I remember when I went to the UK, sitting down at the HSBC in Regent Street and being told by the woman who issued my cards, that in the UK they didn’t just EFTPOS small amounts like we would – there would be a 5 or 10 pound minimum. I carried a twenty pound cash reserve in my purse as a result.

    Here in New Zealand, a few health practitioners don’t accept credit cards. It makes me think twice about going to my osteopath (who only takes debit cards), I go to the chiropractor (who takes a card) instead. And one local cafe has a $20 minimum for credit cards, to cover transaction costs.

    The move to credit cards for groceries took place here about ten years ago, and now I use my credit card for everything – from $3.70 cups of coffee upwards. In part that’s due to transaction fees – we pay 25-50 cents per bank transaction for debit cards, whereas credit cards the fee is on the merchant.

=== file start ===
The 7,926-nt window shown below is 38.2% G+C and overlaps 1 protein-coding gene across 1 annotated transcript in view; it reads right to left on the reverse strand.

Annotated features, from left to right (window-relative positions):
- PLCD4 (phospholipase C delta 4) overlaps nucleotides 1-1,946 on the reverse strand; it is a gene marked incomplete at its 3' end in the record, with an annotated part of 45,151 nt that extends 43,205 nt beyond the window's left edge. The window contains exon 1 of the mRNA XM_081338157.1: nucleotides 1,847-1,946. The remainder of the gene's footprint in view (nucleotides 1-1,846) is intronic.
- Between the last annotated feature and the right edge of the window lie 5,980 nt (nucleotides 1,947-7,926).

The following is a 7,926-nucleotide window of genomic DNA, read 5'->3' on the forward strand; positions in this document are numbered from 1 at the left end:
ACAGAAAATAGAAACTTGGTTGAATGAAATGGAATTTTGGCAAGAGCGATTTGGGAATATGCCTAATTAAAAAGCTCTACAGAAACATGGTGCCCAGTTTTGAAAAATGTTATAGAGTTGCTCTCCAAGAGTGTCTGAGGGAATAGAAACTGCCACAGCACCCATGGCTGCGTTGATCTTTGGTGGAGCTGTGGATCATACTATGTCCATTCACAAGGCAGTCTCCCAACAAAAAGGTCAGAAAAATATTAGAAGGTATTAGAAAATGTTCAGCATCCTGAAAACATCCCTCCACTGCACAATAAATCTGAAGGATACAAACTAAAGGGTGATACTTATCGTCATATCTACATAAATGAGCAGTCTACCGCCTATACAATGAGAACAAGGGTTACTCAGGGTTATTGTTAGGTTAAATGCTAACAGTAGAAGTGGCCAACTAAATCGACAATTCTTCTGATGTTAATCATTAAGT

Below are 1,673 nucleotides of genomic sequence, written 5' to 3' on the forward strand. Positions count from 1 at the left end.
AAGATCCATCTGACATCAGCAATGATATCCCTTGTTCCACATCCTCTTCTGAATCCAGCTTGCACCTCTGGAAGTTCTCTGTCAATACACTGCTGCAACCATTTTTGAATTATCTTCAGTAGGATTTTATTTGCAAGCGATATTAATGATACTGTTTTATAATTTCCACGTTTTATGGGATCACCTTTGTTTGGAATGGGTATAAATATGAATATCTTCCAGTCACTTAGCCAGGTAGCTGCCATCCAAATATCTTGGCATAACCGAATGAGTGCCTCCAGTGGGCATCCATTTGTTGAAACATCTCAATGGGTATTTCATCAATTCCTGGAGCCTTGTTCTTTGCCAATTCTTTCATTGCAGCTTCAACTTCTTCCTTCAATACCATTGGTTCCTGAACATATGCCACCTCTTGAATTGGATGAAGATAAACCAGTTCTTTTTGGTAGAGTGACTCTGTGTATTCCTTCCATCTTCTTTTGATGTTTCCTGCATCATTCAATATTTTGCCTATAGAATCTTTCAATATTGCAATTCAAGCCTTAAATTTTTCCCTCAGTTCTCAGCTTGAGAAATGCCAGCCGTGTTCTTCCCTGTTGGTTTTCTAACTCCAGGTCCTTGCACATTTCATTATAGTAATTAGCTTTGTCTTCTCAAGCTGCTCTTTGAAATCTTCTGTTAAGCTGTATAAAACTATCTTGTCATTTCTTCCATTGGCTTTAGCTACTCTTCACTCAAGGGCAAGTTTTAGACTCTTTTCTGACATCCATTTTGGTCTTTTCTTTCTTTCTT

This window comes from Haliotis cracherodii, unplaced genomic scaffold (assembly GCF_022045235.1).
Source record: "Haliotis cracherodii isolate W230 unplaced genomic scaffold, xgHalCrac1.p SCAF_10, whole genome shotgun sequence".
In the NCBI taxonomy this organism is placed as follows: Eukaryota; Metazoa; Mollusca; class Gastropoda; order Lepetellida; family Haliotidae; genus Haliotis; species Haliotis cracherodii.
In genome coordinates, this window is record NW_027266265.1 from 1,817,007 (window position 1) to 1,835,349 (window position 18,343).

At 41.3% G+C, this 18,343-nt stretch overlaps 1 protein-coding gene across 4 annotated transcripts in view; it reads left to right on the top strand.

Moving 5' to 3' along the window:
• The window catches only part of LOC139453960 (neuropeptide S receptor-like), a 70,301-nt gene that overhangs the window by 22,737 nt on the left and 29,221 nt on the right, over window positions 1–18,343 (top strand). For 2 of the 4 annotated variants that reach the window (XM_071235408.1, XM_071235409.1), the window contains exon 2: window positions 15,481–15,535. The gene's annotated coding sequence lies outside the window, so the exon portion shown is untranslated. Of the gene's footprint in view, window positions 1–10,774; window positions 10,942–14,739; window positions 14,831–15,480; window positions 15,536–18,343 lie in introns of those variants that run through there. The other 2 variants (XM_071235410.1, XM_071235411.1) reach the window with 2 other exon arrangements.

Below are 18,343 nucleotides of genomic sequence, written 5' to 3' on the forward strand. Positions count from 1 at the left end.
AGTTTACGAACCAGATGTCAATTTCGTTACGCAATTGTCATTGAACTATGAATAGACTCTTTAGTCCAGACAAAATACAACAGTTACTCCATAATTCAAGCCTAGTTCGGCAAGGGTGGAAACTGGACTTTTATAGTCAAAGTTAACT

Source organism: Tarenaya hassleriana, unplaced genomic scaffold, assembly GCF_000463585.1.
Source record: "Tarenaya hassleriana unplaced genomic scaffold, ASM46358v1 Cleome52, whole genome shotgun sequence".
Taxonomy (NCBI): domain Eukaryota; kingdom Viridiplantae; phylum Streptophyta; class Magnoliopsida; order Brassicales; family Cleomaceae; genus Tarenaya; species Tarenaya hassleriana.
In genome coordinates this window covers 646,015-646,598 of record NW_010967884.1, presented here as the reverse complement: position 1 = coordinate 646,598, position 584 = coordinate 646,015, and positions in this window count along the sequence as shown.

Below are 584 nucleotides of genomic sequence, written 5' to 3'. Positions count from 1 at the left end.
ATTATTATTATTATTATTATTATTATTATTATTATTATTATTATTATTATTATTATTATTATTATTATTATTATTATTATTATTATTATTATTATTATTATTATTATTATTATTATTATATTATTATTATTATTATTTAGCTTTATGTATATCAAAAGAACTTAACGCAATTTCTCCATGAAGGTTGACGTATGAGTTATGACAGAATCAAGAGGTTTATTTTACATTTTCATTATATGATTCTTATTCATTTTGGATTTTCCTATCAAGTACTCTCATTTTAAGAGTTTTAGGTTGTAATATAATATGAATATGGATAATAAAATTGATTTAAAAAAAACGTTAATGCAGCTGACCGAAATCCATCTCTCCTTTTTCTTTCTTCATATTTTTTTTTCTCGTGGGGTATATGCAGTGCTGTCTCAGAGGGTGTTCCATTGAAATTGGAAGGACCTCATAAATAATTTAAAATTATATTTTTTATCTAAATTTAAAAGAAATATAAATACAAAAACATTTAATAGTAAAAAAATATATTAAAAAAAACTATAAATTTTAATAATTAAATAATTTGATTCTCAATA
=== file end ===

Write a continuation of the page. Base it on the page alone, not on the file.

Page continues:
That said, only spending money you had has a lot to recommend it. And, now that I think about it, I’m not that wild about channelling transaction fees to offshore (US and Australian ) banks.

  9. that’s quite interesting, that in in New Zealand you’re charged for each transaction on the debit card

    here in Australia, with my bank (which happens to be ANZ – the bank of Australia and New Zealand), I pay a monthly fee ($5) and have unlimited transactions on my account at no extra cost – thats transferring between my accounts, speaking to a teller, writing cheques, buying groceries, making withdrawls, anything really.